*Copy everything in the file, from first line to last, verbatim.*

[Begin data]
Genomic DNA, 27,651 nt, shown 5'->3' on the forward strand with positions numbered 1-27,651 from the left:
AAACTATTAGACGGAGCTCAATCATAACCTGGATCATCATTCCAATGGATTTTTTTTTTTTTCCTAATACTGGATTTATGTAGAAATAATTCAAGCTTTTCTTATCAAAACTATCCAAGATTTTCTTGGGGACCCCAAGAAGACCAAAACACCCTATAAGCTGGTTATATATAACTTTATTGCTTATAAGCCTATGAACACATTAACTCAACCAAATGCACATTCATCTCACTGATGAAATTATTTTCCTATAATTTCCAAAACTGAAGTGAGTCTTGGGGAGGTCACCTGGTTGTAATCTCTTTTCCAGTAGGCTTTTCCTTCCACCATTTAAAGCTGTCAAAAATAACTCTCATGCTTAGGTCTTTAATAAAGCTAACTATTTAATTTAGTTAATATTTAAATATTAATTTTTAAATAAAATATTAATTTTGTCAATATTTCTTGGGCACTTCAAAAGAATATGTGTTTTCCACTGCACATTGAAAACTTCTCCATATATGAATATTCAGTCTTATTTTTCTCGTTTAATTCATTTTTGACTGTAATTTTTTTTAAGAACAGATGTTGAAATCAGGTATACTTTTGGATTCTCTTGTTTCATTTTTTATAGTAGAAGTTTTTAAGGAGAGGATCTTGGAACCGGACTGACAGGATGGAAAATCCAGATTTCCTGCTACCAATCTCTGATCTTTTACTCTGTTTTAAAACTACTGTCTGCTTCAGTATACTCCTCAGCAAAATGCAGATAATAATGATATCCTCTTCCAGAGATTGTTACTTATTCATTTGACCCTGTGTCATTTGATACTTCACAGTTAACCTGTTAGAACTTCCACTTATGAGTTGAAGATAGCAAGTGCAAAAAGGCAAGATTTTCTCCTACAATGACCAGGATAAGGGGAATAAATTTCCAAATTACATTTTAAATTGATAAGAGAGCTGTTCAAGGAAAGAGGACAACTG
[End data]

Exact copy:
Genomic DNA, 27,651 nt, shown 5'->3' on the forward strand with positions numbered 1-27,651 from the left:
AAACTATTAGACGGAGCTCAATCATAACCTGGATCATCATTCCAATGGATTTTTTTTTTTTTCCTAATACTGGATTTATGTAGAAATAATTCAAGCTTTTCTTATCAAAACTATCCAAGATTTTCTTGGGGACCCCAAGAAGACCAAAACACCCTATAAGCTGGTTATATATAACTTTATTGCTTATAAGCCTATGAACACATTAACTCAACCAAATGCACATTCATCTCACTGATGAAATTATTTTCCTATAATTTCCAAAACTGAAGTGAGTCTTGGGGAGGTCACCTGGTTGTAATCTCTTTTCCAGTAGGCTTTTCCTTCCACCATTTAAAGCTGTCAAAAATAACTCTCATGCTTAGGTCTTTAATAAAGCTAACTATTTAATTTAGTTAATATTTAAATATTAATTTTTAAATAAAATATTAATTTTGTCAATATTTCTTGGGCACTTCAAAAGAATATGTGTTTTCCACTGCACATTGAAAACTTCTCCATATATGAATATTCAGTCTTATTTTTCTCGTTTAATTCATTTTTGACTGTAATTTTTTTTAAGAACAGATGTTGAAATCAGGTATACTTTTGGATTCTCTTGTTTCATTTTTTATAGTAGAAGTTTTTAAGGAGAGGATCTTGGAACCGGACTGACAGGATGGAAAATCCAGATTTCCTGCTACCAATCTCTGATCTTTTACTCTGTTTTAAAACTACTGTCTGCTTCAGTATACTCCTCAGCAAAATGCAGATAATAATGATATCCTCTTCCAGAGATTGTTACTTATTCATTTGACCCTGTGTCATTTGATACTTCACAGTTAACCTGTTAGAACTTCCACTTATGAGTTGAAGATAGCAAGTGCAAAAAGGCAAGATTTTCTCCTACAATGACCAGGATAAGGGGAATAAATTTCCAAATTACATTTTAAATTGATAAGAGAGCTGTTCAAGGAAAGAGGACAACTG